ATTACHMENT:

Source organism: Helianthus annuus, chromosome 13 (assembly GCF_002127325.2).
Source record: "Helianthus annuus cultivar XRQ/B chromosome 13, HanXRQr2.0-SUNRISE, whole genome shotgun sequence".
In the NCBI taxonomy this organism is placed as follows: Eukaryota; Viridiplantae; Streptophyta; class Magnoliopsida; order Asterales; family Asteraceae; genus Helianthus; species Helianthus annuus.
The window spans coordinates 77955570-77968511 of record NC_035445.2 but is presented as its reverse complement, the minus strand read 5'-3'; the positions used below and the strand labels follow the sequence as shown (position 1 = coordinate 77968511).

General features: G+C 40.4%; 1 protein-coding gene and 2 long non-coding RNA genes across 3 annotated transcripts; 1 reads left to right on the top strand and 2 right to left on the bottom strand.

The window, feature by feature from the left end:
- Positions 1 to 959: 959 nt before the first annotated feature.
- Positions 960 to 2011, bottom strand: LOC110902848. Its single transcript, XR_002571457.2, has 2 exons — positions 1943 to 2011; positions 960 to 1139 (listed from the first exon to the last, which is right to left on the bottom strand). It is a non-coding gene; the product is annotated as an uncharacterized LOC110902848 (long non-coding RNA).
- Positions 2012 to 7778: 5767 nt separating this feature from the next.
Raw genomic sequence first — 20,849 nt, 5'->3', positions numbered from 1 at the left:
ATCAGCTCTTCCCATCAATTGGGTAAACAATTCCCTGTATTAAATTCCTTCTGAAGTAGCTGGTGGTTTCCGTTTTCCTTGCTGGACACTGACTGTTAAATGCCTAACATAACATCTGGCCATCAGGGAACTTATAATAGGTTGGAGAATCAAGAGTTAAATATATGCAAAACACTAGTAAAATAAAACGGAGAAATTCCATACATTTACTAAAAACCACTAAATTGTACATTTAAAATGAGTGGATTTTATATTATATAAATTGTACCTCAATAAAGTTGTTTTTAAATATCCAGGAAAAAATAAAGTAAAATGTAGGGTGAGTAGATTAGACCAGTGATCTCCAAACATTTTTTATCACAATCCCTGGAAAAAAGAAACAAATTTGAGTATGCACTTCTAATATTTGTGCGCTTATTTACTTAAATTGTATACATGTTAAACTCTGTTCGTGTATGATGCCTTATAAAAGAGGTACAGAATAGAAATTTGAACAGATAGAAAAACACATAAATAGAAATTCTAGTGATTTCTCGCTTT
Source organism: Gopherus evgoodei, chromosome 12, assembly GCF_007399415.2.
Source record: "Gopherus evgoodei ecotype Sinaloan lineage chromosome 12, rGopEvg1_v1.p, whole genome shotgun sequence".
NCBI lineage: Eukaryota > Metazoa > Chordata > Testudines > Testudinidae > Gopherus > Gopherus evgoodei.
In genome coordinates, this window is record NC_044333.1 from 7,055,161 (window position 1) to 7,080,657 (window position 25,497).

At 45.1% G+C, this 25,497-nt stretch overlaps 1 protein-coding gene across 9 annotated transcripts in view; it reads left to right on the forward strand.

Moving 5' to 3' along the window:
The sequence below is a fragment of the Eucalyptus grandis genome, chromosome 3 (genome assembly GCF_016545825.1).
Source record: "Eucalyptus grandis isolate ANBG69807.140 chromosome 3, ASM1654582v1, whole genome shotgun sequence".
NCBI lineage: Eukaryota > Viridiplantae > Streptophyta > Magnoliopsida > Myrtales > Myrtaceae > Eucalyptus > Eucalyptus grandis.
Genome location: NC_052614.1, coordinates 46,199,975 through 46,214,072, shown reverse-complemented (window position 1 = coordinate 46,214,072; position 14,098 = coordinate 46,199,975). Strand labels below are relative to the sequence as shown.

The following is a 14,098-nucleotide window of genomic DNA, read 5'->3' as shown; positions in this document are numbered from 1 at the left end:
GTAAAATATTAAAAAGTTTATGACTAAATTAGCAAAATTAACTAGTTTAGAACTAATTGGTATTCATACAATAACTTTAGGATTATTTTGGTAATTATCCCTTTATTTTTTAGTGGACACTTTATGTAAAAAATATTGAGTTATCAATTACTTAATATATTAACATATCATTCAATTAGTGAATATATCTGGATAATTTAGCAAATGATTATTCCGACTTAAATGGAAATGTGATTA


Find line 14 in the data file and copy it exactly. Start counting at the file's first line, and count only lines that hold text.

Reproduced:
NCBI lineage: Eukaryota > Metazoa > Chordata > Testudines > Testudinidae > Gopherus > Gopherus evgoodei.